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NOTE: This piece is part of a collection of local essays on elections and trust.

I’ve worked as an election judge in both Christian County (many years ago) and Greene County (in 2020). I’ve personally witnessed how professionally the County Clerks of both counties took the process. I’ve seen how seriously my fellow election judges took their duties to ensure the integrity of the process.

I wonder how many people who question the integrity of the election process have ever worked as an election judge and seen the process up-close and from the inside. Or are they relying on conspiracy theories from talking heads on their television or their aunt’s hairdresser’s neighbor who posts on Facebook?

I have confidence in our electoral system. I trust our election process. But I realize we live in a country where not everyone feels this way. Trust is critical, but our current situation goes way beyond just a lack of trust.

A 2019 paper by Kalmoe and Mason reported survey results that were shocking (at least to me):  42 percent of the people from each of our two primary political parties perceive the other party as “downright evil.”  Let that sink in for a moment.

We no longer respectfully disagree; we feel the “other side” is evil and morally depraved. We are so polarized and become entrenched in our positions that we cannot conceive of changing our position. I have my reality; you have yours. It seems a political argument no longer requires actual facts. My “information” source has armed me with talking points (or yelling points) designed to confirm my position and solidify my membership in the club. Compromise is now a dirty word and shows weakness.

According to surveys conducted by the Gallup Organization in 1958 and 2016, our level of displeasure if our children married someone outside our political party has grown significantly more severe. In 1958, 72 percent of survey respondents “didn’t care” whether their son or daughter married someone from the other political party. By 2016, that percentage had dropped to 45 percent. We are less tolerant. Much less tolerant.

As if the pandemic wasn’t enough, confirmation bias is another epidemic in our country. Via traditional news sources and social media, we tend to gravitate toward those sources that reinforce our preconceived notions about how the world works. Does it seem unbelievable today that a television newscaster could be considered the most trusted person in America? But Walter Cronkite was in the 1960s and 1970s.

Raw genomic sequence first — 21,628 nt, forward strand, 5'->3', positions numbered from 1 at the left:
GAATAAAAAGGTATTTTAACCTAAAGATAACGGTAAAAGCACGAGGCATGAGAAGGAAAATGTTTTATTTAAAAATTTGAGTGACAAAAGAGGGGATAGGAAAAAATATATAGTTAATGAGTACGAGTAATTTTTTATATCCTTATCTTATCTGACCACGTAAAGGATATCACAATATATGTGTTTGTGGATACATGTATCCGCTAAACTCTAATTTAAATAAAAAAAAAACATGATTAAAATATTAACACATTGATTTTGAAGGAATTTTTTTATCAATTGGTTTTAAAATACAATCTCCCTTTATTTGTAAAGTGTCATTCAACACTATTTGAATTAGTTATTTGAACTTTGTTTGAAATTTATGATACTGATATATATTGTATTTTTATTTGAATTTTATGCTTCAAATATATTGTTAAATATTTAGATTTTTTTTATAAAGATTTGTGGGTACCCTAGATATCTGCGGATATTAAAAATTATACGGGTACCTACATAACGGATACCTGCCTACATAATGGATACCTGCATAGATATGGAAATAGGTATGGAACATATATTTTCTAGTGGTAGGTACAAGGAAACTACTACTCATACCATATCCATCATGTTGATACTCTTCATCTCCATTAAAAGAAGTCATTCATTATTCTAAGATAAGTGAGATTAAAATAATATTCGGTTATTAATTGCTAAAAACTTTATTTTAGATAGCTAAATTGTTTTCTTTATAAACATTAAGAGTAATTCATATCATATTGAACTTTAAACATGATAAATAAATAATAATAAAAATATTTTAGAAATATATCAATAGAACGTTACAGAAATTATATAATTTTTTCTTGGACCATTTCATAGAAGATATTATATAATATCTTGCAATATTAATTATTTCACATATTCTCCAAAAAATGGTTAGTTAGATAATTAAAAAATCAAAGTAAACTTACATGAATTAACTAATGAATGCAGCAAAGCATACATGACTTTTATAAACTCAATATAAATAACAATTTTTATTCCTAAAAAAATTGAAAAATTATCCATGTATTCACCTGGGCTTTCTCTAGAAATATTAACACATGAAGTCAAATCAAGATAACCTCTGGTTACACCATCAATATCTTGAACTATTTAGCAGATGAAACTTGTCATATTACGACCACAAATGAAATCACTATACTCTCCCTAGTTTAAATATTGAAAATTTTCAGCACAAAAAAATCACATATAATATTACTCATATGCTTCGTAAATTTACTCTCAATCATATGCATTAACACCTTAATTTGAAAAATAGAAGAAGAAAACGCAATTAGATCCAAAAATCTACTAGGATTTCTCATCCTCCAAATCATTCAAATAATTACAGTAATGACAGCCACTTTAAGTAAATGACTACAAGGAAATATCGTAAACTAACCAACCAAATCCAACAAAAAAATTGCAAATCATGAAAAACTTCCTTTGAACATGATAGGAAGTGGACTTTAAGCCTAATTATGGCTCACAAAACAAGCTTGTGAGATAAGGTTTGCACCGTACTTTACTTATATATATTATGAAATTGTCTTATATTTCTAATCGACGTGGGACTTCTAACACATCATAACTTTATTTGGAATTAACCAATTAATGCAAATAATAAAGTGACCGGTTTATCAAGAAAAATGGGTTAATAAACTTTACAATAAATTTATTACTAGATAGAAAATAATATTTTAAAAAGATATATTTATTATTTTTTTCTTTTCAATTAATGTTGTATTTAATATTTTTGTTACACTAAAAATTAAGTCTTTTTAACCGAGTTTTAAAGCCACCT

Due to confirmation bias, we have reached the point of predictability. If you tell me your primary sources of news, I have a high likelihood of predicting your position on many polarizing topics. Anger sells, so let me get you worked up about something. It will keep you coming back for more and you will feel like you belong on the team.

As we have seen, many of us believe we know more about RNA science than the health care professionals. This is part of the death of expertise. Many passengers now feel they should be allowed to fly the plane.

If you mix high levels of distrust (including the death of expertise) with feelings of alienation and anger by those who feel unheard, feel they have been left behind or are being stirred up by media sources, then sprinkle in a heavy dose of intolerance, demonization of the other side, confirmation bias and a strong need for a sense of belonging, and you get a fairly toxic stew. And here we are.

There have always been misinformation campaigns. There will always be misinformation campaigns. Going forward, we must try to figure out how to better separate the information wheat from the misinformation chaff. Perhaps critical thinking needs to be boosted. But how? To start, I suggest we all take a break from social media platforms — many contribute toward the current misinformation pandemic.

Within their book, How Democracies Die, Levitsky and Ziblatt identify four behavioral warning signs that help identify authoritarianism. While we are already experiencing all four, the first on the list is when politicians “reject, in words or action, the democratic rules of the game.” The authors argue we need to respect political legitimacy, which includes accepting the results of a free and fair election, even if your candidate does not win.

Democracy is a fragile thing... and easy to take for granted. It’s not assured. And it will atrophy if we don’t exercise it. History is full of examples of bad things happening while good people stood on the sidelines quietly. I am guilty of taking democracy for granted. But our current situation has my attention.

Greg Burris | Guest author

Greg Burris, President and CEO, United Way of the Ozarks